If you've been making your away around b/r over the past two months, chances are you've probably heard the combination of the following three words used together a few times: CBSsports, Correspondent, and NFL.
Back in May, b/r announced that they were teaming up with CBSsports to form the NFL Correspondent's network. The plan, in theory, was that CBSsports was going to hire 32 b/r writers to fill these positions.
What actually happened?
CBSsports hired 16 b/r writers and 16 qualified individuals from outside of the b/r network. Of the 16 from b/r, only 14 were able to accept the job due to personal circumstances.
Minutes after the results were announced, people on this site began to cry like a teenage girl who had just seen Titanic for the first time.
People were acting like CBSsports went Tonya Harding on them and ruined their writing future.
One article even states that b/r applicants were burned by CBS.
Here's the bottom line: everyone that's not bitter about losing should be happy right now. The network that owns the rights to televise AFC football games almost hired you. Your work was looked at by a staff of professional writers.
For anyone that's still fuming about this, let me put this as succinctly as possible: You have absolutely no sense about the current state of journalism/sports journalism in this country.
Let me fill you in quickly.
Newspapers are closing their doors at record rates. This means that the market is being deluged with sports writers that are better than you, better than me, and better than most.
I'm a 27-year-old sports editor for a suburban Atlanta paper. When we put a job posting on an Internet board recently, we had over 100 applications before we even knew what was going on.
I was interviewing guys with way more experience than myself and this was for a job that was only going to pay $475 a week.
Now what happened here is product of this supply and demand chain. I can almost guarantee you that CBSsports had no idea that so many qualified journalists would be willing to work for $400/week. As we all know, that's just not a lot of money.
Originally, CBS probably said to themselves, "Let's team with b/r, find some fans that write well and will work for $400 and we'll probably get some good publicity in the process."
Now here is where CBS went wrong. The market is saturated with great writers right now. Had CBS known this, I doubt they would have even done this competition and NO ONE at b/r would have gotten a job. CBS obviously realized their mistake and told b/r that they wanted to go a more professional route.
It seems that b/r understood, to an extent.
I believe b/r probably negotiated that half the writers be from b/r and half be professional. In this instance, both companies win. The 16 writers hired from b/r are guys that probably would never had a chance to cover an NFL team in their lives.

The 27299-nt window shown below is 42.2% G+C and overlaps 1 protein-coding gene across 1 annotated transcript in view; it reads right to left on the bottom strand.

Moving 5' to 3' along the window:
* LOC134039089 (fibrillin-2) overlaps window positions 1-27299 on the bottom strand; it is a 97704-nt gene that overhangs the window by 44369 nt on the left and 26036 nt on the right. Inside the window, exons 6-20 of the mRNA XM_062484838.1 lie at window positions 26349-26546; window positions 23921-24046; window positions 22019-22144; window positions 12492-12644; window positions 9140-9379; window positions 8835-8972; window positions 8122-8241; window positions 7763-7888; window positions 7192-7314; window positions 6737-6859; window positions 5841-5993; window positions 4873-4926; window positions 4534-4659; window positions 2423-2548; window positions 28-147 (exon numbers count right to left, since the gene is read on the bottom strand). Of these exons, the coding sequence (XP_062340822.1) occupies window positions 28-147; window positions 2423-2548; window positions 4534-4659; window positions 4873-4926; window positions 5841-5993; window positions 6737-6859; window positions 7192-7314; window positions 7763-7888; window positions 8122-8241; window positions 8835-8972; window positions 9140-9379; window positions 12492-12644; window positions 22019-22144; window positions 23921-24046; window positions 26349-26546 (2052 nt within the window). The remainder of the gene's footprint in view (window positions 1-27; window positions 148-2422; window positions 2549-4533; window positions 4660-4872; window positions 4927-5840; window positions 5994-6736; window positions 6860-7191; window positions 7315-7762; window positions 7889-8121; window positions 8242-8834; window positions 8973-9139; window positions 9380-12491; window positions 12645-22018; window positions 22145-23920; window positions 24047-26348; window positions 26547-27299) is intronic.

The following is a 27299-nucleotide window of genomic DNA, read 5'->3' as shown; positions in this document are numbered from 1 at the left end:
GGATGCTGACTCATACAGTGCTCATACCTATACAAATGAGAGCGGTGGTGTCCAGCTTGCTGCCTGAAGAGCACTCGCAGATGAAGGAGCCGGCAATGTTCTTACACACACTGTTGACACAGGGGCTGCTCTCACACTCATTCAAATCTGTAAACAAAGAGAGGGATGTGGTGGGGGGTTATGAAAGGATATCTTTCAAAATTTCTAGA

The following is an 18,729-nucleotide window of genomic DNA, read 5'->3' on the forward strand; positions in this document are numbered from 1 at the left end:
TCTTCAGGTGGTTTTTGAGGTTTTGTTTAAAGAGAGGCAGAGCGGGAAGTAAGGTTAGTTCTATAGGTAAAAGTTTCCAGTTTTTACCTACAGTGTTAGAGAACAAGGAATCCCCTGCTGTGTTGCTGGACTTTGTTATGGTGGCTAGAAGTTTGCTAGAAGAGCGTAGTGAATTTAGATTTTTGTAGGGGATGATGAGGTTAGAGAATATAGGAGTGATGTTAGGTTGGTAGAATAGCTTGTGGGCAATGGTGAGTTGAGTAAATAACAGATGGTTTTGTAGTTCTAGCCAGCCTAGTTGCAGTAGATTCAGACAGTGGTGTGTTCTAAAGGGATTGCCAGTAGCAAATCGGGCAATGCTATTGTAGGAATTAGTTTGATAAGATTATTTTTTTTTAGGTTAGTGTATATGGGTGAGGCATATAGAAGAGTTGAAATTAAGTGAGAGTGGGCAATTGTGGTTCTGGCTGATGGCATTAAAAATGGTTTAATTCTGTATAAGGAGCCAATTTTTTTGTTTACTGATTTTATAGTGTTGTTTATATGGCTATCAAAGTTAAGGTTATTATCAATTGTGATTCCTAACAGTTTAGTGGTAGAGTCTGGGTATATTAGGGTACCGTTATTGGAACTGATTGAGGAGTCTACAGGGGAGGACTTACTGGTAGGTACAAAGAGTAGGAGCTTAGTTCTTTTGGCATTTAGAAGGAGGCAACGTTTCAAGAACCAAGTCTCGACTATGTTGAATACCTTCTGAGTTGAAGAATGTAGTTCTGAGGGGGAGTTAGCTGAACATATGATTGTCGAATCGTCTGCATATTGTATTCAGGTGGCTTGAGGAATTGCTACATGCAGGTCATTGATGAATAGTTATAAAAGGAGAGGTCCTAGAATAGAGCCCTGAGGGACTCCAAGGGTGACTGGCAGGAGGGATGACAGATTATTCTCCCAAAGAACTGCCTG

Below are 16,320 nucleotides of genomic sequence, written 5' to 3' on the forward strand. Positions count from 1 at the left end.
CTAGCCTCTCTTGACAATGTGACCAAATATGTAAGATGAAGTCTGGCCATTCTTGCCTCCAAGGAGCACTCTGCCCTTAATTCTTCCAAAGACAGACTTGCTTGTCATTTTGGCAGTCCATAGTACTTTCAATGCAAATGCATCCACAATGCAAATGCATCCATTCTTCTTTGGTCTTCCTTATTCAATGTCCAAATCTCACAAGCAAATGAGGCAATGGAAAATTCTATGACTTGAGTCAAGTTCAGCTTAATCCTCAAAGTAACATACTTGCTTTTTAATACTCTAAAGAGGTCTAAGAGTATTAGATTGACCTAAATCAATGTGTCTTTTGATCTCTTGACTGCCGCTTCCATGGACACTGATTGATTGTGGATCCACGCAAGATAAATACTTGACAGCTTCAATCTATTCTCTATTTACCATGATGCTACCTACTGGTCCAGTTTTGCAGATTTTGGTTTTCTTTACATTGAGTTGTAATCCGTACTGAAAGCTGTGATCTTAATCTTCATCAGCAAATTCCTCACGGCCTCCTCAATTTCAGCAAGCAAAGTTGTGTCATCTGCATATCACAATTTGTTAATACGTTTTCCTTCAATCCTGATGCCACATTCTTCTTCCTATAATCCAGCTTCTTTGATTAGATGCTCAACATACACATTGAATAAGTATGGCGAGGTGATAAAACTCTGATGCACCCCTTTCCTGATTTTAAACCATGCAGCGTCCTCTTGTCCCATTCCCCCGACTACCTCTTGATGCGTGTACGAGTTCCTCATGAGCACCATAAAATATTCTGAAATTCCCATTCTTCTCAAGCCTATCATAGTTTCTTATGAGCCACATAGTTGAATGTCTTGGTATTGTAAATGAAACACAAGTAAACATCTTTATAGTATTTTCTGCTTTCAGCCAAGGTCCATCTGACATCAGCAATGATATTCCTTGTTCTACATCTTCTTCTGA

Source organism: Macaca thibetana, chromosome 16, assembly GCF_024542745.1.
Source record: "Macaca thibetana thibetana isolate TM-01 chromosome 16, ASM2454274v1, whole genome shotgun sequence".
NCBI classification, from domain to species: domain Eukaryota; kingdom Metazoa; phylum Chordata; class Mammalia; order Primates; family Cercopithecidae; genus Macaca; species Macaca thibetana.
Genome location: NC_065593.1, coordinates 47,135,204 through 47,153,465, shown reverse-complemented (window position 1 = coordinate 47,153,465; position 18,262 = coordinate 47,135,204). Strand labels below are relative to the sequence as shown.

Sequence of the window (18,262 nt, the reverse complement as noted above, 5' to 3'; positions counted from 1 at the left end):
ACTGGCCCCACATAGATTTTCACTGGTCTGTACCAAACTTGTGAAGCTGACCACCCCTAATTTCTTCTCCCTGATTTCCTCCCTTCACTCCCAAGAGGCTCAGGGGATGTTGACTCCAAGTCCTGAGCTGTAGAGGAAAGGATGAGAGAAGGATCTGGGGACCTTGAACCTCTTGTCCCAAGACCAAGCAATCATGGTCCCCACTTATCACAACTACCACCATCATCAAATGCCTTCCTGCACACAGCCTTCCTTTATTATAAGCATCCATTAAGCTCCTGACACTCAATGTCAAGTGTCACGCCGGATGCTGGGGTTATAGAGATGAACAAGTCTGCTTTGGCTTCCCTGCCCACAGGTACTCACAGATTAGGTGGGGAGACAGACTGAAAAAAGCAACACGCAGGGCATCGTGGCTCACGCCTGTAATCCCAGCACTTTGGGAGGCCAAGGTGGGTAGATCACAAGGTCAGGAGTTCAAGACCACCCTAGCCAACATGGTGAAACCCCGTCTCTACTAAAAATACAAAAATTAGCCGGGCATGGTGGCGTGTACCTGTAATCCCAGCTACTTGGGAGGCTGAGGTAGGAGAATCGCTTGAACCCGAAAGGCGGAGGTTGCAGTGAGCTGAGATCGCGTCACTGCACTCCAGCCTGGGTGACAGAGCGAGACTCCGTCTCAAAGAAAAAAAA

The only people that have reason to be mad are the two finalists for each team where a professional was hired. Unless you were a finalist (finalists got an e-mail June 8 and returned a contract that week), you should have no bone to pick.
The crazy thing here is that b/r thought of this, they knew some of their best writers were going to get snubbed (this may explain the delay in the announcement of who won). The b/r brain trust probably said, "Wow, people are going to be pissed that CBS is giving 16 jobs to professionals, how do we rectify this so that we don't alienate some of our best writers?"
What does b/r do? They offer a $500 check to any finalist that was displaced by a professional writer. This means if you were going for the Falcons job and a b/r writer got the position, you don't get a check because you lost fairly.
If you were going for the Bills job and a CBS guy got the post, then you got a check.
This is all written in an e-mail by b/r CEO Dan Kelly that was sent out by Rory Brown on July 14.
For those of you that think you were at a disadvantage because you didn't apply directly through CBS like the professionals, you're wrong.
Let me tell you this. CBS would have thrown your resume right out the window if you had no journalism experience, and trust me when I say your college newspaper would not count.
Your masters in English would have meant something if they wanted you to review the next Harry Potter movie, but it wouldn't help you get a beat writing job.
Thanks to b/r, guys with little or no experience at least had a shot at these jobs.
And trust me, this would have been a great job for anyone on this site. As a beat writer, you make invaluable connections and sometimes even better friendships.
The CBSsports winners that do a good job this season will surely be hired for future projects.
Now, it may have been intern pay, but this was not a glorified intern job, that's the reason so many pros applied, it's the real deal. NFL beat writer is one of the hardest jobs in the country to land.
And for anyone that has a complaint because CBS changed the rules; it's their competition, they're signing the paychecks, they can do what they want.
Think about it, if you (the entrant) viewed this as a job application, then you can't be mad that CBS hired the best person available.
If you viewed it as a contest, let me just say that the lottery is a contest too, no successful person has ever planned their life around winning a contest, why? Because there is too much chance involved.
Let me sum this up as nicely as possible: If you're still mad, go change your diaper, wipe away the tears and get on with your life.
(In case you're wondering, b/r did not give me a car, a free hooker, and or a lifetime supply of ShamWows to write this. I applied for the Bengals position, I was a finalist. I am 100 percent content with the way the contest/job application process went.)
One final note, I do disagree with the fact the b/r has deleted a lot of the criticism pertaining to the competition, I read many of them and that's actually what compelled me to write this.